That no computer is perfectly safe, we all know that. But sometimes they come up with some flaws that show an exposure to our machines that we never thought could exist, and this is just the case.
How did you bring the TechCrunch, researchers from F-Secure have recently detected a vulnerability that primarily affects all modern computers, including Macs without the T2 chip (more on this exception later). Basically, the flaws expose the machines to data theft by slightly more dedicated crackers even if computers have their storage disks fully encrypted because of a flaw in firewall operating systems, which no longer protect files during an elementary moment of computer operation.
Basically, the root of the problem lies in what happens when Macs or PCs shut down, sleep, or enter any mode that requires you to enter your password to reset them. At this time, a number of recently used data are stored in the RAM module of the machines and thus unprotected from encryption of storage disks. Systems then overwrite this data with “noise” to prevent potential attackers from being able to access this small amount of potentially sensitive information (this type of attack, which has been around for decades, known as cold boot).
The vulnerability discovered by F-Secure is precisely in this part of the firewall that prevents attacks cold boot, and involves a way to prevent such data stored in RAM from being scrambled or made inaccessible. This allows attackers to access recently used data or files and then go through the other security processes that protect the machine's encrypted data, accessing everything that saves your memory files, passwords, browsing history and whatever. The more you want to protect.
The attack is only possible if the intruders have physical access to the machine, which in itself makes it much rarer to occur in the real world with “ordinary” people like you and me, but it can be of concern to more important figures, such as journalists who cover sensitive issues, politicians, activists or other public people more focused by antagonistic groups.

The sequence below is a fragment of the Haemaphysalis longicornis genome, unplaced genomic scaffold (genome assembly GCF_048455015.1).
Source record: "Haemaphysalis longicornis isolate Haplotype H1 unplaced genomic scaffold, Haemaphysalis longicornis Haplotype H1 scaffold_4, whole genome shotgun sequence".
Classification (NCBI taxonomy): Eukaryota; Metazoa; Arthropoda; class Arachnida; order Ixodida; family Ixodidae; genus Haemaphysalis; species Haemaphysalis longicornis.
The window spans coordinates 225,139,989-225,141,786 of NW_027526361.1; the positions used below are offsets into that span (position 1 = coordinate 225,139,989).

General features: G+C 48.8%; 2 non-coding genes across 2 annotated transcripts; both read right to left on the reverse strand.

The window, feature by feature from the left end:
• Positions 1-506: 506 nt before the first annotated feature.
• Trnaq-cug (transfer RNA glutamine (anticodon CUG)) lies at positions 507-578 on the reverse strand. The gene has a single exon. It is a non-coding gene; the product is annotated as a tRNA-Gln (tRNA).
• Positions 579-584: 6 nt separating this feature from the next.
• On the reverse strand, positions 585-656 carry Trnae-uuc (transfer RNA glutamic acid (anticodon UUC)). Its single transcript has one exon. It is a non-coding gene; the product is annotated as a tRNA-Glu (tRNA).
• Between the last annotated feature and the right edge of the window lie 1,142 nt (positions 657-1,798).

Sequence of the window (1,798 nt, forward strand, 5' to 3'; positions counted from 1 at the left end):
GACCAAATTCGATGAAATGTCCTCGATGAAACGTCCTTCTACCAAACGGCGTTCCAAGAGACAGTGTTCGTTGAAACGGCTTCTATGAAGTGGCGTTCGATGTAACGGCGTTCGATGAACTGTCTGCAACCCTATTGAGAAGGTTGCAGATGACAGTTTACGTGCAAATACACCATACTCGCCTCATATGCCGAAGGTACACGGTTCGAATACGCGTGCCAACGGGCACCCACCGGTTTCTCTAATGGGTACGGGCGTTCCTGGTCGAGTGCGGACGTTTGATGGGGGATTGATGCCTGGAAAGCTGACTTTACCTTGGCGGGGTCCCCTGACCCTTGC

To reiterate, T2-chip Macs are totally immune to attack, as the separate piece of encryption hardware is in charge of protecting the data on the machine as a whole, not just the HDD / SSD. Just to remind you, Apple computers equipped with the chip are the iMac Pro and the latest updates from MacBook Pro, released this year.
Older (or cheaper) Apple computers that don't have the chip, however, are vulnerable even with FileVault enabled.
Before the vulnerability was released, F-Secure contacted some manufacturers, such as Apple, Microsoft and Intel, to report the issue. While it is somewhat impossible to counteract the threat on existing computers, Ma said that they are working on possible strategies to minimize the possibility of such an occurrence and recommended to all users to set a password on their Macs.
Another reasonably effective measure would be to completely shut down your computer instead of putting it to sleep if you are away from it for a few minutes (and if you are afraid that an international hacker will appropriate it to fetch data, of course). This makes the process of breaking into the machine significantly slower and, in some cases, impossible since some computers completely erase data from RAM when it is turned off.
Anyway, let's always be aware!